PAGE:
ace pilot with gas tape it's a little bit okay um all right so that's so now this is we've already decided all of this is going to be on day three in the morning so which is great we're like taking some of the pressure off I would say these two shots should definitely be in the morning because they're kind of wide shots if at all possible I also think with the rc helly it would be nice to have low angle son so that we get shadows I mean it would be nice to actually have kind of beautiful light that's sort of an established so I would also put this rc hell a shot pretty early in the day and so both of these we also said this could be a gym shot and this has potential to be a gym shot so those are two things that we could work together with you and then this remember we were talking about the tight shots we can control the light on this so we could do this kind of ended the day we could almost do that actually when we have this here I mean let's temporarily keep it here just in case it would be nice to just check it off but if it has to roll into into that other shot we can so then I think this was the shot that we called was that p o p or we just cropped that way just to shot two shots so this is when we have the water housing out any nuts down here all right? This is the p o v p o v might be what with the best bet for p o v it's kind of like we're going to save you gonna end of after we've got everything else you have to rig something to the boat I agree okay so maybe that hangs out over here somewhere this is probably that's that tracking shot where he's kind of pulling the boat up maybe cream gimbal here attaching to gimble for when you were first kind of getting a story going visual piece of it were you also getting into them are you pulling rack focus on this are you where you moving through the spotlight now I guess that kind of a history of everybody working but when you're first getting into it did you go into that detail that as well? You know I would say that on ly uncertain job by you storyboards physically drawing storyboards that always work that even when I was a newspaper started for shop lists and it would be I mean I'm going to shoot report to july parade and I was in the car before I got out to shoot of the chevy lumina newspaper let me drive I would sit in the car and I was like brainstorm the shots I wanted to make I want to get this you shot a kid on the float with like the flag in the background you know I don't even know if the shot was there but I'd make a dream list of all the shots I wanted to capture this is kind of it that I don't want to say the highest level, but this is taking it one step further. It's now, not only are we making a shot list, but we're also drawing pictures you know, rough sketches mostly I'm doing this piece from a teaching perspective it's way easier for us to talk about if I just described the shot of you know, the rc howling from above your vision is gonna be different than your vision that my vision on shawn's visions but at least now we're kind of talking about you know we're all on the same page, you know, you know, the bigger the job, the more you want storyboards um and again, you know, these air pretty good storyboards I'm a mediocre you know, dane just did a much better job drawing that shot but it's, you know, it's just whatever is going to help you communicate your crew and to your client and ad agency what you're trying to do ad agencies love to do storyboards because it's, you know, they want to make sure that the client knows what you're doing and that's a great way to bridge the communication question I'm looking at a lot of these shots are you planning on doing multiple angles to get the same shot at the same time? We're gonna are just do each individual shocks and like one, when he's out casting and fishing up front is in the same kind of position as shot the other shot. Would you take the time to just do it? Do one one on camera angle perfected? Or would you say, well, things are going on the boat for time. Fans, would you shoot two camera angles to get the same time? Some thing about storyboarding. How would I can't kind of knock out? Sure. You know, two angles in one time, out on the boat versus having to go back. And now you go over there and reset, right? Every set, the shot for this, you were probably only gonna operate one camera, but certainly if we're under a huge time crunch, we might have to rely on numbers. Old ones is you get triple the time. Also. This is you need grant our client on. Lee wants to still photos. He's not saying I want still photographs of everything that you shoot in motion. That would be a totally different deal for us if they want shots of everything and still in motion. Is that a video like having two yet? Then we constantly have at least two camera shooting, one still one video of everything. And so we and we tried dane and I did this a lot where it's you know, someone owns the scene for video and you're shooting stills at the same time then someone owns it for stills and then you try to move on as quick as you possibly can you can do that alone it just adds time just kind of like having taking two of the video shots knocking out two video especially if it's not a story boarded video yeah I mean we're doing dual coverage on things because it might be the athlete can only do something once so your subject could only do something once so you've got five cameras running on you know like so it all just depends on the project a lot of times when it's something that's storyboard it out now you're specifically trying to now you know these angles because you've already thought of the edit you've pre produced the edit kind of in your head so we've got let's see we still have this water shot jim so I guess that's probably late in the day actually is people be like the last thing maybe for you that housing this moves over so maybe these guys you're in the water and then I would say this portrait of jim with the fish and that could wear notes on this same my only fear is just from an instruction respecting this thing we're gonna be packing a lot and although he's not reading many lines, why don't we let's stack it here? And if we if we start running out of time, we'll skip these two shots. Do you guys feel like even when you're not unnecessarily storyboarding like this, but just coming up with your shot list, but there's an algorithm that you always use twenty percent of your shots? Ariel there's always one p o v shot there's. I mean, is there like a format that you basically stick teo in your storytelling? No, I would say the one formula that has turned out to be really through is every time we say we canoed in an hour six, three so that's actually probably the best takeaway know there's no formula for, like this percentage of burials, this percentage of sliders, this percentage of kimble, but is universally in the production world. My experiences, even when you're trying to be realistic, you say, oh, we can do we could do that shot in thirty minutes that shot in thirty minutes, that junk, it just never almost never works that way. So it's, like, you know, being super conservative and budgeting a lot of time is key, especially when you're a small crew and that sometimes an advantage to having fifty people on set. You know, guys, they're setting up a shot it's like already and then you walk in and you shoot it we don't have that luxury it's going to be you know, the three of us and blye out there trying to capture steps oh allowed time, I guess is my point and then also you are small crew, but a lot of people watching are just a crude one person, so they have to figure out when you said video and stills you need to think about double the time if you're a once person act, then you're quadrupling your time that's right? And the reason the reason I brought a small team is so that we could pass along a lot more value in a more compact amount of time. That's exactly right if I were doing this alone it's just man, I have my kid it's it's not only it might be two or three or four times longer to get this stuff done because I'm literally than I'm physically setting up that shot, shooting that video shop, then switching to still then setting up the next shot so it's, you just you ratchet wave athen terms one you can't get much done where you spend a lot more time getting it done and there's a beauty and doing that I mean you have total control over shooting when it's all you although there's no one to blame if the audio screwed up that's the only that's the only problem with shooting alone so now so we do have to still photos and this is with that got it ok, so now these air piggyback so I'm actually just gonna like even layer them on top of each other like that's the same photograph still in motion and then we have this unique still photographs so that's a real setup maybe this we actually tie too this shot okay, because that's really similar and so now the way we're approaching stools on this shoot this is identical, right? We're doing the same shot for still in motion it's identical like one there's going to be motion and the other one we're trying to just you know, we're capturing that that one single moment these air similar enough that we didn't group the scenarios so in this case, you know, there's still can only be one person in the water with that camera, so I'll probably be in the water. Now at that point, you know you'll see how we help one another it's like whoever needs to hold the reflector at that time holds the reflector you know, in a lot of these shots dane will probably be shooting and we're doing that said that one I can continue to like explain what we're doing or if dane just finished one shot I might be setting up for the next shot toe operate the camera so that we can just it's kind of a game of tag right there the baton getting handed off to keep the production moving with this scenario it's really gonna be we have to change years we're going to shoot we're gonna set up the light to do the still shot which is gonna be strobes we're probably gonna put a scrim over the top we can pull it off with reflectors we will but then to do the video shot you know the strobes aren't gonna work so we're going to strip the strobes out of the shot and have gym holding the fish and so you're going to see like the video side of the production stops for twenty minutes while we're shooting the still and then we come back to the video side of the production so you know there were talked about a few different ways of shooting still in motion together I thought this was the best example of shooting simultaneously still in motion on a single production and it still comes down to one person it's gonna be one guy in the water maybe with the reflector maybe not with the reflector and that's it it's how do you do them both and it's going to be complicated because where you know there's a lot going on we're gonna have you know, sometimes it could be me holding the fish or maybe I get blye in the water with me flopping the fish around then we need to take the housing out of the water, pull the camera out, turn it on to video mode or switching back into still mode to make that happen so those were kind of a few of the approaches how about some question? Absolutely you know there's no shortage of questions are something you learned from uh, shooting with underwater housing both video and still getting between a navigating through your settings and adjusting for the different shots, right? You know one thing that's really valuable with underwater housing, specifically scuba diving housings where you can really manipulate you know all of the controls is having a muscle memory of you know it helps if you use that camera body a lot did you really difficult if you hardly know your camera and then you're at a hundred feet and big housing is not transparent and you're trying to remember which button does what you're burning on your burning air and you're actually looking at your you know could dive computer and it's telling you like you only have ten more minutes of this death that you haven't figured out your lights I guess the lesson is practice above water in a swimming pool a lot because it's that's the worst time trying to figure it out well you'll see us fumble tomorrow and it's been a while since we used this architect housing so if this were a real productive if this wasn't just you know education combined with production you know we'd probably be up for a few hours and fooling around with the housing I'd also say it sounds simple but especially using housing that's really important to make sure you don't have dust on the glass that you're looking at you know the inter element of the lens is well you're looking at your sensor because once you get it in there you kind of don't want to pull the camera out it's cumbersome to do so it's all about making sure that once you stick a camera in there everything's clean so that when you get back up again you're looking at your footage you're not disappointed that you just you know, wasted that opportunity that you had we've done everything we're giving my advice the way of advices because we screwed it up several times that's why you are teaching us how to do it right another question in the audience have you ever been in like a climate where you have to let your gear acklin mates it's like not fogging the censor and you can't freak out like I need to be shooting but yeah I mean going into from cold to hot or in really humid conditions where then you bring hot too cold and in going from you know, the human boat into cold water, you've got to be really sensitive, so we'll put silica packs inside of the housing and then the opposite is true like before shooting in a ski or snow environment cold weather environment you know you're outside all day ski touring, the gear's getting kind of wet but it's really cold and then you're going to go into that cabin now the best case scenario in that environment is just keep your gear in the camera bag sometimes we'll even put a trash bag over the top of it, bring it into the room and might have come back up to temperature for you know an hour too sometimes just so that it doesn't just fog up because then you're shut otherwise then you're sitting there with lens tissue for thirty minutes strand the other tip justin, this is a little off topic, but in the ski world you know it's it's a lesson it just takes once but when you set your bag down and you know you're going to shoot skiing and then some guy and you decide you're kind of move so fast you never close your bag and then someone skis in and spray snow and fills your whole camera bag that's another one of those it takes once and then you remember are always going to close my bag because then you're shut down your now you're in the lodge like trying to dry off your you know, camera gear with paper towels for two hours doesn't work very well. Okay, we have about, uh, see about six or seven minutes left so we can ask a few more questions. How did you deal with the varying exposure going half underwater and then up top, how do you handle some kind of revenge is like, how how do you manage keeping they say the fish, right expose and not over exposing the sudden right? Well, you know, one thing that you saw when we're looking at the inspiration images, the coolest pictures were the ones in like the turquoise is perfectly clear water the gin clear water is what they call it in the dive world and the reason people love to shoot engine clearwater is the exposure is very comparable underwater the top five feet of water and above water so you can, in a still photograph in the raw file there's enough exposure latitude that you can kind of make the above the water exposure matched the below the water exposure what's a little bit of photo shop work and of course, with video it's even more important it's you want clear water, this is going to be tough in this murky water it's going to be less about we actually see money underwater it's going to be more just thie effect of having a water line, and if we're really shallow, you know the top six inches of water, we might see some of the surface, there might be enough light so it's, the answer is clearwater clearwater, or you can go to great lengths to at a filter inside and change the explosion above water. You know, a lot of post production happens to make that work, all right, let's, take a couple questions from the chat room pro photographer asked this earlier, and I know we kind of skin by this topic, but she here she asked how much given take is there with clients in the story morning process, and do they sign off on it as you create it? How can you talk a little bit more about that pressure? Sure, I think there's a continuum of of clients, some clients, really, they're hiring you to be a creative person. They're hiring you to use your brain and help them build the story and those of the clients that I mean that's a super fun for me, you know? And I think for all of us, when they're hiring us to be that creative team and other times you're hired and this a better example with that agency's it's very common with that agencies they're hired me because you have a skill set but they're creating the idea and it's not that they don't want to hear your ideas it's just they've already put a lot of man hours into building the storyboards and selling them to the client you know when we show up on the job we don't have the context of the whole dialogue that went into building the storyboard so they're less interested in my opinion on the story boards or my team's opinion on the story boards there more interesting can you guys execute these boards in your style in that creative way that you shoot your projects so it's it's really there's both ends of the spectrum clients that they really hand you the key to the city and say do it your way and in fact we build the entire story board that's the jackson kayak example and then the other end of the continuum is I think I showed you guys the polartec shoot they wanted our style but they knew what they wanted we had storyboards that we were shooting tio and you know I think we went above and beyond what the storyboards were and that's the goal you always wanted you know give the client even mohr than anticipated if you can the question is does your day rate change no, I think that's mostly based on how big the company is, the largest accompany the larger your fee, just coincidentally goes, but, um but no, I mean, I think truth is it's it's more about time and sometimes the jackson kayak model, you know, the thing about doing all of this takes more time. So it's, you know, there's more energy that goes into this, the beauty of working for an ad agency sometimes that you don't have to worry about the creative. You just show up on your ultra creative and when you do the best you can with those shots, you do it your way and that's what? They fired you, too. Do you have another question from s greg p who says you move the camera a lot? Have you had trouble with rolling shutter and jelly video? And how do you combat that? I think originally, yeah, there was a lot of issues with that. I think as the cameras have kind of progressed, the reeds feeds off, the sensors are a little better. The nikon. We've been a lot of action shooting and it's the one hundred and the d for performed really well, I think a lot of that just has to do with the cameras were using and stabilizing your shots is going to help a lot against that jell o that you get because it's still there but but it's it's you know using these cameras to their strengths and not just shaking them around of course you're gonna see some artifact ng from that so thes cameras do a great job for what they're intended to do you know you know it used to be in the still photography world you know you could have a camera that's fifteen years old maid no no effect on the quality of their image infact maybe it was a better camera than the modern camera that's all changed those we've gone to digital cameras there's a you know there's a great improvement each generation often of camera and so adopting new technology you don't have to be an early adopter but actually moving your kit forward really makes a difference then we can see what we shot on the ninety versus what we're shooting even on a mirror list camera today it's like night and day when they're huge advances in this technology with each generation I think we have another question in the studio audience before we go back to the topic of negotiating in dealing with your client beforehand is it seems to make sense to me that a lot of the costs and expenses and stuff associated with the shoot would come from your your side does the does the agency tectonic do they handle all the negotiation for rights and usage an ideal yes they do. They do. I mean and that's I just wanted to give kind of a full disclosure you know, they do negotiate for me the guy's tectonic but pre tectonic I was the guy negotiating for everything and it's it's really? Just a checklist it's a punch card of you download that estimate and every every line on that estimate its just you need to come to a decision. It's hey, what do you guys want for usage? Because that usage effects how you're going to build the project and so I will say this in the still photography world because I think there's a lot of the folks listening online come from the still photography world. I'm guessing there's more folks on line coming from the still photography world interested in dabbling in the video world but they're too, really distinctly different business models convention like the convention and the video world is you just don't own your content in the aftermath that's sort of the norm you do a video project, you're the dp you don't own your content of the after at the end of the project in the still world that's like a rare deal it's becoming more common but you own your content and they get a license for certain duration of time so that's a new language that still photographers in a new model and philosophy that you have to learn how to adapt to and work with clients and there's. A lot of education that happens in that process. But, you know, as I have a foot in each world, you know, I've shot more content that I don't own in the last few years, once I've started shooting video than in the previous twenty years of shooting. Still photography, where I could count on two hands, the buyout shoots that I did.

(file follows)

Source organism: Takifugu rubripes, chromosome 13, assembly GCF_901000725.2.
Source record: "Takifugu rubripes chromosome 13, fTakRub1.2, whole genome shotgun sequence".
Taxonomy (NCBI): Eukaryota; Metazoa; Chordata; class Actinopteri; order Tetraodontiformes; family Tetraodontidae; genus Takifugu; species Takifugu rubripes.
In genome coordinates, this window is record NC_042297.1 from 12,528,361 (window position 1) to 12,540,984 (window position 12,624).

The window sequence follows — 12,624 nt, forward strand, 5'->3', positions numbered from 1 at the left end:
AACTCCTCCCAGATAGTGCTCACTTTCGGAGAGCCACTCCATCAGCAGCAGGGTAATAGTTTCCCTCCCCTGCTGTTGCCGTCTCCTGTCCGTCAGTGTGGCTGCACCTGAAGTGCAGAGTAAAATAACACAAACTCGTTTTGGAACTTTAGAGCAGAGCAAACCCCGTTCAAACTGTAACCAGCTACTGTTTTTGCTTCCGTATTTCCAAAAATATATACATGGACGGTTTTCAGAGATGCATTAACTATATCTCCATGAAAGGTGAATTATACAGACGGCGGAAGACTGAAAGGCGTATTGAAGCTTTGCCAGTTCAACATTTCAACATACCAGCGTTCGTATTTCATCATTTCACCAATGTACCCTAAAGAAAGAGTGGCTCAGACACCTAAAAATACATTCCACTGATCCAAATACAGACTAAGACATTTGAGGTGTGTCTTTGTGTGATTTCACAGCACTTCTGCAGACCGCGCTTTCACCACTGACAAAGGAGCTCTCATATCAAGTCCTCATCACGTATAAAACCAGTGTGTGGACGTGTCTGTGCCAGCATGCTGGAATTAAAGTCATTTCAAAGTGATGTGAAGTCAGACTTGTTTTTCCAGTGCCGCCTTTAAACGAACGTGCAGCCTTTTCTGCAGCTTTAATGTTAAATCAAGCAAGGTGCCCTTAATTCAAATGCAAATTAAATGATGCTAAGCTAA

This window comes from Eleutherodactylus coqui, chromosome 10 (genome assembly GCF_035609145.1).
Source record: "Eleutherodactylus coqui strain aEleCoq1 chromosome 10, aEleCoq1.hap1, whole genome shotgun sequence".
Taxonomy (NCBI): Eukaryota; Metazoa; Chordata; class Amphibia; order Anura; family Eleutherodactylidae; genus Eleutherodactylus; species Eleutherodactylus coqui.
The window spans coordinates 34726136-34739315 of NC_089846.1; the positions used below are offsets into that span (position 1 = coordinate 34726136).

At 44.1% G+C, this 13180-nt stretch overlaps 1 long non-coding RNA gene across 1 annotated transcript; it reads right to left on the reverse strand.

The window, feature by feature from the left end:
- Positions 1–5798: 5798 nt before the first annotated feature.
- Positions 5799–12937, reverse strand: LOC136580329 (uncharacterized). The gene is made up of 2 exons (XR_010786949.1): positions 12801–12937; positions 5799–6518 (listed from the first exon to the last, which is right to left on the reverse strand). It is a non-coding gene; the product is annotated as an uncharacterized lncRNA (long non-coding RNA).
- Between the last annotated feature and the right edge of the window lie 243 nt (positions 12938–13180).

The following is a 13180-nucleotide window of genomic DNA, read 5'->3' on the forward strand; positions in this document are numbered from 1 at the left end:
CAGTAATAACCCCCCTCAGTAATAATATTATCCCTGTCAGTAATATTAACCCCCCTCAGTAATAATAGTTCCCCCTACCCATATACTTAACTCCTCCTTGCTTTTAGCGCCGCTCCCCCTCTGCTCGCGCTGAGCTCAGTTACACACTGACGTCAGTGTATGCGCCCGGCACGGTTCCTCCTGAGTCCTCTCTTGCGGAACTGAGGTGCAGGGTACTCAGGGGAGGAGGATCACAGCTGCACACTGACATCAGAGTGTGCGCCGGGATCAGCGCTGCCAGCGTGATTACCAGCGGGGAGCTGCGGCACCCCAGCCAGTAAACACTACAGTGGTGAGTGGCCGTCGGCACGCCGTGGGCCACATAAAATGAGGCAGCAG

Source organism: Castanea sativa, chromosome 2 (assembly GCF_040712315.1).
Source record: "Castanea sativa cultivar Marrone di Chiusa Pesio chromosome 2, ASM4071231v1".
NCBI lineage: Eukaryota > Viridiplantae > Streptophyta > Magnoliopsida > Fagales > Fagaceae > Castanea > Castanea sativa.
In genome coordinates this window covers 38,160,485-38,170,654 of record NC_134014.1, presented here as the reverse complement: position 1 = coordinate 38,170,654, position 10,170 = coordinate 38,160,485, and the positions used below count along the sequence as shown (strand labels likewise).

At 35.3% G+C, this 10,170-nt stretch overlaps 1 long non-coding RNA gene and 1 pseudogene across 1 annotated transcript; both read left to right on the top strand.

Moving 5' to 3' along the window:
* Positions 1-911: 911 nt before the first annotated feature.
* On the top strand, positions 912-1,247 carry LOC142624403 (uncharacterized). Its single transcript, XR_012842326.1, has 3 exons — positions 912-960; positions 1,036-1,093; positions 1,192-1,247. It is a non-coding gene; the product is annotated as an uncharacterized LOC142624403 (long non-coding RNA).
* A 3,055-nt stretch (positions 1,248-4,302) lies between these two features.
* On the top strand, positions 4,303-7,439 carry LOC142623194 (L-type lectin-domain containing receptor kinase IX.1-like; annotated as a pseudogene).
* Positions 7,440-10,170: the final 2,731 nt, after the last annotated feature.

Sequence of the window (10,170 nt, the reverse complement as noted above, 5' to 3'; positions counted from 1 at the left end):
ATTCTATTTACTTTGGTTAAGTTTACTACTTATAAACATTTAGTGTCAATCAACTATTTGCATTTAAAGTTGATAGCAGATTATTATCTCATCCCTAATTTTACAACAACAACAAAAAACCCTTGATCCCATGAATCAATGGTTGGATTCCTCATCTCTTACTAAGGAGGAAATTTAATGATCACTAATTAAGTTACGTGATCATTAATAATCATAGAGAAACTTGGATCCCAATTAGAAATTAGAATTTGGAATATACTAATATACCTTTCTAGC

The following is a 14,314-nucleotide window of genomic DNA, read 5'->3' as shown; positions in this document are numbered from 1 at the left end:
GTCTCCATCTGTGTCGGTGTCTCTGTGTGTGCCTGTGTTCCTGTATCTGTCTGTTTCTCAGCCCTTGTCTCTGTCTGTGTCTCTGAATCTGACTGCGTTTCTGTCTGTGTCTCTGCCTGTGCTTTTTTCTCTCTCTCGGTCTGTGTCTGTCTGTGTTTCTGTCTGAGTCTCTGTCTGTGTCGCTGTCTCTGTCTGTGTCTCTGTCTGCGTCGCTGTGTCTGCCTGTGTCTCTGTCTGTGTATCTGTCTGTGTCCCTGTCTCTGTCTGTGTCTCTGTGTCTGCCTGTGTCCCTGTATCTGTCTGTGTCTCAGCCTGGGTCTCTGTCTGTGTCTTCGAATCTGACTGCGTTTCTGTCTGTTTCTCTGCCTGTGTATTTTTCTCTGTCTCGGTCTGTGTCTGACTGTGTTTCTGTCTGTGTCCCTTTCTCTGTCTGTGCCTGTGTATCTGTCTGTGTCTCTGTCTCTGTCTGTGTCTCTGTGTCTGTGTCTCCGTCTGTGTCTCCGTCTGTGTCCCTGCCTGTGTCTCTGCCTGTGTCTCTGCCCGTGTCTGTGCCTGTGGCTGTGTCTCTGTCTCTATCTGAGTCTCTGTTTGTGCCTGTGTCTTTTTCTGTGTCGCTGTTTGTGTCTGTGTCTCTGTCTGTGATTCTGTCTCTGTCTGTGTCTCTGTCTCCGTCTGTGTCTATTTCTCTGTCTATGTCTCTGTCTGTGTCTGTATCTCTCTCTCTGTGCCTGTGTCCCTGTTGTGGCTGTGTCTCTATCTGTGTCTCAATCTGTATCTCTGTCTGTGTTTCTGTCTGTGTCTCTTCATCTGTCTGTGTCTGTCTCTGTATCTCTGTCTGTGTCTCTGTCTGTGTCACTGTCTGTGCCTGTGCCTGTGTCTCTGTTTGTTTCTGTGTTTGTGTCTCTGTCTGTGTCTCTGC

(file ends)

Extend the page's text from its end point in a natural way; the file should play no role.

Class Description

The future of storytelling, for enthusiasts and professionals alike, is all about capturing great pictures AND great video during a single dynamic shoot. However, attempting to be both a still photographer and ace filmmaker at the same time is rife with opportunities to mess up, miss the shot, and blow the whole shoot.

A lot of photographers have learned to add video into their repertoire through trial and error, often with frustrating results. Join seasoned visual storyteller Corey Rich for a 3-day live still-and-motion shoot on location. Corey will walk you through every step of the process — from storyboarding to post-production.

Whether you’re an enthusiast wanting to capture stills and video of your cousin’s wedding, or a professional photographer looking to offer stunning motion spots to your clients, this workshop will help you seamlessly bring your stories to life.

Reviews

a Creativelive Student
 

What a great class it is such a great opportunity to what some real pros at work. This class will inspire you to do what it takes to get the image. You will see that even the pros struggle sometimes.

Edina C.
 

Very informative class! I loved it... Thanks Corey!

a Creativelive Student